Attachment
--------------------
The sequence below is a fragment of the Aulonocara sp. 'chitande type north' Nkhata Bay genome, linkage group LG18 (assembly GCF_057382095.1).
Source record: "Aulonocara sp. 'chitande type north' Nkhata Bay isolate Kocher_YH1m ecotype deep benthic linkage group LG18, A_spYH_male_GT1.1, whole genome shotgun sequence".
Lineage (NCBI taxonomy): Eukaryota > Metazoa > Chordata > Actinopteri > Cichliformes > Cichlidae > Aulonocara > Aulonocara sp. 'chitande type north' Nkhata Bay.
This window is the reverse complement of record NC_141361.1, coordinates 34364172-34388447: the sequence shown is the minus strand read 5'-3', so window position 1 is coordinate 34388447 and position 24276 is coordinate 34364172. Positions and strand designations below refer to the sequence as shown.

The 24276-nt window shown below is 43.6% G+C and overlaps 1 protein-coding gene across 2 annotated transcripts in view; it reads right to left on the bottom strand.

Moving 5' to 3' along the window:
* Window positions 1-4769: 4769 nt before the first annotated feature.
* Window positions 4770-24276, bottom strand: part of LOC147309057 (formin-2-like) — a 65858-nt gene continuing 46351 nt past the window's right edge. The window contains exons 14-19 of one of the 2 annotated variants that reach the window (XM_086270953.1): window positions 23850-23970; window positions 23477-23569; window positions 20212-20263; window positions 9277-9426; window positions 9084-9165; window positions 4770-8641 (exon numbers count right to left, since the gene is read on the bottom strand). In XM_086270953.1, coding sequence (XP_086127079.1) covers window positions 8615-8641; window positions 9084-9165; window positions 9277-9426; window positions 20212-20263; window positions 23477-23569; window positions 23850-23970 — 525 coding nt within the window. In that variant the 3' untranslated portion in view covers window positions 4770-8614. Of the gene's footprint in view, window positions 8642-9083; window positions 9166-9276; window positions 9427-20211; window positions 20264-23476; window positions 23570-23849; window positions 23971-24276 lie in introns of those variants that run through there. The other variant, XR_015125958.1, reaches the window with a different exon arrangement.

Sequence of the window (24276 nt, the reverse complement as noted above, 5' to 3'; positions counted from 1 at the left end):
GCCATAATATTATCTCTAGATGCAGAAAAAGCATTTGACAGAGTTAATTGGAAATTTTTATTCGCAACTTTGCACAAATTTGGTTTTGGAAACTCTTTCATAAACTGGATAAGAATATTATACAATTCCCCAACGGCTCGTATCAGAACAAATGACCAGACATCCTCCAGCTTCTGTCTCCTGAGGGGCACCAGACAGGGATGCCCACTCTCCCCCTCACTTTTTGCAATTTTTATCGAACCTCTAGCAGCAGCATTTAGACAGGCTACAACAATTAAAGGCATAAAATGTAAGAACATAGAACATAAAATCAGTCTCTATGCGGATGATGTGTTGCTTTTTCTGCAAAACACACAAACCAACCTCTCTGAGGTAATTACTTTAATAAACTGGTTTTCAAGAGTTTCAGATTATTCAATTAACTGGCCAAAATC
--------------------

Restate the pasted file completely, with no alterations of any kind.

The sequence below is a fragment of the Aulonocara sp. 'chitande type north' Nkhata Bay genome, linkage group LG18 (assembly GCF_057382095.1).
Source record: "Aulonocara sp. 'chitande type north' Nkhata Bay isolate Kocher_YH1m ecotype deep benthic linkage group LG18, A_spYH_male_GT1.1, whole genome shotgun sequence".
Lineage (NCBI taxonomy): Eukaryota > Metazoa > Chordata > Actinopteri > Cichliformes > Cichlidae > Aulonocara > Aulonocara sp. 'chitande type north' Nkhata Bay.
This window is the reverse complement of record NC_141361.1, coordinates 34364172-34388447: the sequence shown is the minus strand read 5'-3', so window position 1 is coordinate 34388447 and position 24276 is coordinate 34364172. Positions and strand designations below refer to the sequence as shown.

The 24276-nt window shown below is 43.6% G+C and overlaps 1 protein-coding gene across 2 annotated transcripts in view; it reads right to left on the bottom strand.

Moving 5' to 3' along the window:
* Window positions 1-4769: 4769 nt before the first annotated feature.
* Window positions 4770-24276, bottom strand: part of LOC147309057 (formin-2-like) — a 65858-nt gene continuing 46351 nt past the window's right edge. The window contains exons 14-19 of one of the 2 annotated variants that reach the window (XM_086270953.1): window positions 23850-23970; window positions 23477-23569; window positions 20212-20263; window positions 9277-9426; window positions 9084-9165; window positions 4770-8641 (exon numbers count right to left, since the gene is read on the bottom strand). In XM_086270953.1, coding sequence (XP_086127079.1) covers window positions 8615-8641; window positions 9084-9165; window positions 9277-9426; window positions 20212-20263; window positions 23477-23569; window positions 23850-23970 — 525 coding nt within the window. In that variant the 3' untranslated portion in view covers window positions 4770-8614. Of the gene's footprint in view, window positions 8642-9083; window positions 9166-9276; window positions 9427-20211; window positions 20264-23476; window positions 23570-23849; window positions 23971-24276 lie in introns of those variants that run through there. The other variant, XR_015125958.1, reaches the window with a different exon arrangement.

Sequence of the window (24276 nt, the reverse complement as noted above, 5' to 3'; positions counted from 1 at the left end):
GCCATAATATTATCTCTAGATGCAGAAAAAGCATTTGACAGAGTTAATTGGAAATTTTTATTCGCAACTTTGCACAAATTTGGTTTTGGAAACTCTTTCATAAACTGGATAAGAATATTATACAATTCCCCAACGGCTCGTATCAGAACAAATGACCAGACATCCTCCAGCTTCTGTCTCCTGAGGGGCACCAGACAGGGATGCCCACTCTCCCCCTCACTTTTTGCAATTTTTATCGAACCTCTAGCAGCAGCATTTAGACAGGCTACAACAATTAAAGGCATAAAATGTAAGAACATAGAACATAAAATCAGTCTCTATGCGGATGATGTGTTGCTTTTTCTGCAAAACACACAAACCAACCTCTCTGAGGTAATTACTTTAATAAACTGGTTTTCAAGAGTTTCAGATTATTCAATTAACTGGCCAAAATC